|The first excerpt represents the past or something you must release, and is drawn from The Arrow of Gold by Joseph Conrad:
a tone of timid entreaty.
"Heroically," I suggested with the sarcasm of despair.
"Well, yes, heroically," she said; and there passed between us dim
smiles, I have no doubt of the most touching imbecility on earth.
We were standing by then in the middle of the room with its vivid
colours on a black background, with its multitude of winged figures
with pale limbs, with hair like halos or flames, all strangely
tense in their strained, decorative attitudes. Dona Rita made a
step towards me, and as I attempted to seize her hand she flung her
arms round my neck. I felt their strength drawing me towards her
and by a sort of blind and desperate effort I resisted. And all
The Arrow of Gold
|The second excerpt represents the present or the deciding factor of the moment, and is drawn from Moby Dick by Herman Melville:
mortal hands; and the visible wood of the last one must be grown in
"Aye, aye! a strange sight that, Parsee:--a hearse and its plumes
floating over the ocean with the waves for the pall-bearers. Ha!
Such a sight we shall not soon see."
"Believe it or not, thou canst not die till it be seen, old man."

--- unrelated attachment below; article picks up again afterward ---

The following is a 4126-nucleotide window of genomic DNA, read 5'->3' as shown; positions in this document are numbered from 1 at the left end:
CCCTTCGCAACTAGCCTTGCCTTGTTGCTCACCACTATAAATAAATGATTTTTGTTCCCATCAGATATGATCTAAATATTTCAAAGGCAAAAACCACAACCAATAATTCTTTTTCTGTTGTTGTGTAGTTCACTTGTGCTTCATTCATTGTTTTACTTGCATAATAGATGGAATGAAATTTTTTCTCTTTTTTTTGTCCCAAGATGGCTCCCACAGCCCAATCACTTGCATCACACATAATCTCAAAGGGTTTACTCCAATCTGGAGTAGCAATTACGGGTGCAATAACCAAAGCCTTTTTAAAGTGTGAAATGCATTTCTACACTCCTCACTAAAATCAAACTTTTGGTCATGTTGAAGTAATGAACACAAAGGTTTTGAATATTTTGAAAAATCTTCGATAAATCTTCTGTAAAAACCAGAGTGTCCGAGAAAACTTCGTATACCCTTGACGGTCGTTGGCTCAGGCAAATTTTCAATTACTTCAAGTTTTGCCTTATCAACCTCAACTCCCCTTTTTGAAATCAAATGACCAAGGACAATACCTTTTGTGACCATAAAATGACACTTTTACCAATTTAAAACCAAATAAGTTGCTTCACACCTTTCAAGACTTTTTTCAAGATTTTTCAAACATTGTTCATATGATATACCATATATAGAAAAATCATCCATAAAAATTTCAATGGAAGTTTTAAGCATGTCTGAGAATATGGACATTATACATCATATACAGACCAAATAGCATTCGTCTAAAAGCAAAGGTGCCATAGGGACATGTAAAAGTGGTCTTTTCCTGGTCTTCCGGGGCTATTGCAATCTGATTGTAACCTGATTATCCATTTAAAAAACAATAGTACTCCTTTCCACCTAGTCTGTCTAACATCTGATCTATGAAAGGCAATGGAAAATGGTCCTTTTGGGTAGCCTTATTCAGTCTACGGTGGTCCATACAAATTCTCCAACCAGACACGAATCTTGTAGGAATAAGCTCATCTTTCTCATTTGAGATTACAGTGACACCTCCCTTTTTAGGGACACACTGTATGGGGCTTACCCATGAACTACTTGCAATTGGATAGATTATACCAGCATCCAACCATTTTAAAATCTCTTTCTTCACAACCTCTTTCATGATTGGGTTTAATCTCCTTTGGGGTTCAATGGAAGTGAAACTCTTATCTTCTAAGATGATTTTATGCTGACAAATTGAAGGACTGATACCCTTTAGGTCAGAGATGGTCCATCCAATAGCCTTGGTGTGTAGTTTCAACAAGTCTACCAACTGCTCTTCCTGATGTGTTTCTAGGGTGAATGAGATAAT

"And what was that saying about thyself?"
"Though it come to the last, I shall still go before thee thy pilot."
"And when thou art so gone before--if that ever befall--then ere I
can follow, thou must still appear to me, to pilot me still?--Was it
not so? Well, then, did I believe all ye say, oh my pilot! I have
|The third excerpt represents the future or something you must embrace, and is drawn from The Ruling Passion by Henry van Dyke:
The priest came once and saw the sick man, but everything was going
well. It was not necessary to run any extra risks. Every week
after that he came and leaned on the fence, talking with Jean in the
doorway. When he went away he always lifted three fingers--so--you
know the sign? It is a very pleasant one, and it did Jean's heart
Pierre kept the cabane well supplied with provisions, leaving them
just inside of the gate. But with the milk it was necessary to be a
little careful; so the can was kept in a place by itself, under the
out-of-door oven, in the shade. And beside this can Jean would